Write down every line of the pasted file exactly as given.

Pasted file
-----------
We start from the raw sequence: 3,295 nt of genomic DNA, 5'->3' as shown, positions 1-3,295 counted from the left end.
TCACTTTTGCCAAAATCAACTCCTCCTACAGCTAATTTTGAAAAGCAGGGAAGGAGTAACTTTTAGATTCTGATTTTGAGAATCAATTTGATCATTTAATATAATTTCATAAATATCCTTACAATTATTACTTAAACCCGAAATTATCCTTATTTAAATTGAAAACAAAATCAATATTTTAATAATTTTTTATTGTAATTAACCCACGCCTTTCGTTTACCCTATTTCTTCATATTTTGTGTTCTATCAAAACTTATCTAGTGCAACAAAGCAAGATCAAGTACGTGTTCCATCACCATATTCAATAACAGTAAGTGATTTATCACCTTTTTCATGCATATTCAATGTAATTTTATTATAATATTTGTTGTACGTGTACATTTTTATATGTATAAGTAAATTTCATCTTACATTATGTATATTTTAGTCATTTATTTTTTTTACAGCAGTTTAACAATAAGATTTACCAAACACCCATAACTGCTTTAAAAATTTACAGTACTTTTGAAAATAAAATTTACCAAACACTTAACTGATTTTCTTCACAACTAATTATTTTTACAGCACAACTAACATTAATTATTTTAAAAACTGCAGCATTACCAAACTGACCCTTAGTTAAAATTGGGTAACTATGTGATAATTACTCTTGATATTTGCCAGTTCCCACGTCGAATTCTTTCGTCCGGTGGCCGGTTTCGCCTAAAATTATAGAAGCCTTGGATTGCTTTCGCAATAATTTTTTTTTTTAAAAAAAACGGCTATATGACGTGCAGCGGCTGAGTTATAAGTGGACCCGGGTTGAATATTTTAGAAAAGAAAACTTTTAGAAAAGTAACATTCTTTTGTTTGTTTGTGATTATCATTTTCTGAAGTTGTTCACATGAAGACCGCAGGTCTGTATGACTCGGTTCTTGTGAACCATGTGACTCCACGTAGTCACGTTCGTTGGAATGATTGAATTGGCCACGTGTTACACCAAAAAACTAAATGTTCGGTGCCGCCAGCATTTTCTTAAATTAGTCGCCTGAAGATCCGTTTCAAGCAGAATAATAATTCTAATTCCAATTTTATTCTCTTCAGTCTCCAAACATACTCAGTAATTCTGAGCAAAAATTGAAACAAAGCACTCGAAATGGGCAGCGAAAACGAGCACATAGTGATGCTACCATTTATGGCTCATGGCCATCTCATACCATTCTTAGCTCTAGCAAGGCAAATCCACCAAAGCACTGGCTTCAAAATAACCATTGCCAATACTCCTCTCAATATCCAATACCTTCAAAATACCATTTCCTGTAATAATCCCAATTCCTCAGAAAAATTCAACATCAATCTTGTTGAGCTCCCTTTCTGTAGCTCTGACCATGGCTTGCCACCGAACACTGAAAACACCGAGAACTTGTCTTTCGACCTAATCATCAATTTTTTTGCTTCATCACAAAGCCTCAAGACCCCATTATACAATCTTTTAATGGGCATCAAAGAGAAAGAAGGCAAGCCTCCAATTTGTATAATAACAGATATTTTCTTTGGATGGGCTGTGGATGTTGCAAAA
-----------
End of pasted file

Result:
We start from the raw sequence: 3,295 nt of genomic DNA, 5'->3' as shown, positions 1-3,295 counted from the left end.
TCACTTTTGCCAAAATCAACTCCTCCTACAGCTAATTTTGAAAAGCAGGGAAGGAGTAACTTTTAGATTCTGATTTTGAGAATCAATTTGATCATTTAATATAATTTCATAAATATCCTTACAATTATTACTTAAACCCGAAATTATCCTTATTTAAATTGAAAACAAAATCAATATTTTAATAATTTTTTATTGTAATTAACCCACGCCTTTCGTTTACCCTATTTCTTCATATTTTGTGTTCTATCAAAACTTATCTAGTGCAACAAAGCAAGATCAAGTACGTGTTCCATCACCATATTCAATAACAGTAAGTGATTTATCACCTTTTTCATGCATATTCAATGTAATTTTATTATAATATTTGTTGTACGTGTACATTTTTATATGTATAAGTAAATTTCATCTTACATTATGTATATTTTAGTCATTTATTTTTTTTACAGCAGTTTAACAATAAGATTTACCAAACACCCATAACTGCTTTAAAAATTTACAGTACTTTTGAAAATAAAATTTACCAAACACTTAACTGATTTTCTTCACAACTAATTATTTTTACAGCACAACTAACATTAATTATTTTAAAAACTGCAGCATTACCAAACTGACCCTTAGTTAAAATTGGGTAACTATGTGATAATTACTCTTGATATTTGCCAGTTCCCACGTCGAATTCTTTCGTCCGGTGGCCGGTTTCGCCTAAAATTATAGAAGCCTTGGATTGCTTTCGCAATAATTTTTTTTTTTAAAAAAAACGGCTATATGACGTGCAGCGGCTGAGTTATAAGTGGACCCGGGTTGAATATTTTAGAAAAGAAAACTTTTAGAAAAGTAACATTCTTTTGTTTGTTTGTGATTATCATTTTCTGAAGTTGTTCACATGAAGACCGCAGGTCTGTATGACTCGGTTCTTGTGAACCATGTGACTCCACGTAGTCACGTTCGTTGGAATGATTGAATTGGCCACGTGTTACACCAAAAAACTAAATGTTCGGTGCCGCCAGCATTTTCTTAAATTAGTCGCCTGAAGATCCGTTTCAAGCAGAATAATAATTCTAATTCCAATTTTATTCTCTTCAGTCTCCAAACATACTCAGTAATTCTGAGCAAAAATTGAAACAAAGCACTCGAAATGGGCAGCGAAAACGAGCACATAGTGATGCTACCATTTATGGCTCATGGCCATCTCATACCATTCTTAGCTCTAGCAAGGCAAATCCACCAAAGCACTGGCTTCAAAATAACCATTGCCAATACTCCTCTCAATATCCAATACCTTCAAAATACCATTTCCTGTAATAATCCCAATTCCTCAGAAAAATTCAACATCAATCTTGTTGAGCTCCCTTTCTGTAGCTCTGACCATGGCTTGCCACCGAACACTGAAAACACCGAGAACTTGTCTTTCGACCTAATCATCAATTTTTTTGCTTCATCACAAAGCCTCAAGACCCCATTATACAATCTTTTAATGGGCATCAAAGAGAAAGAAGGCAAGCCTCCAATTTGTATAATAACAGATATTTTCTTTGGATGGGCTGTGGATGTTGCAAAA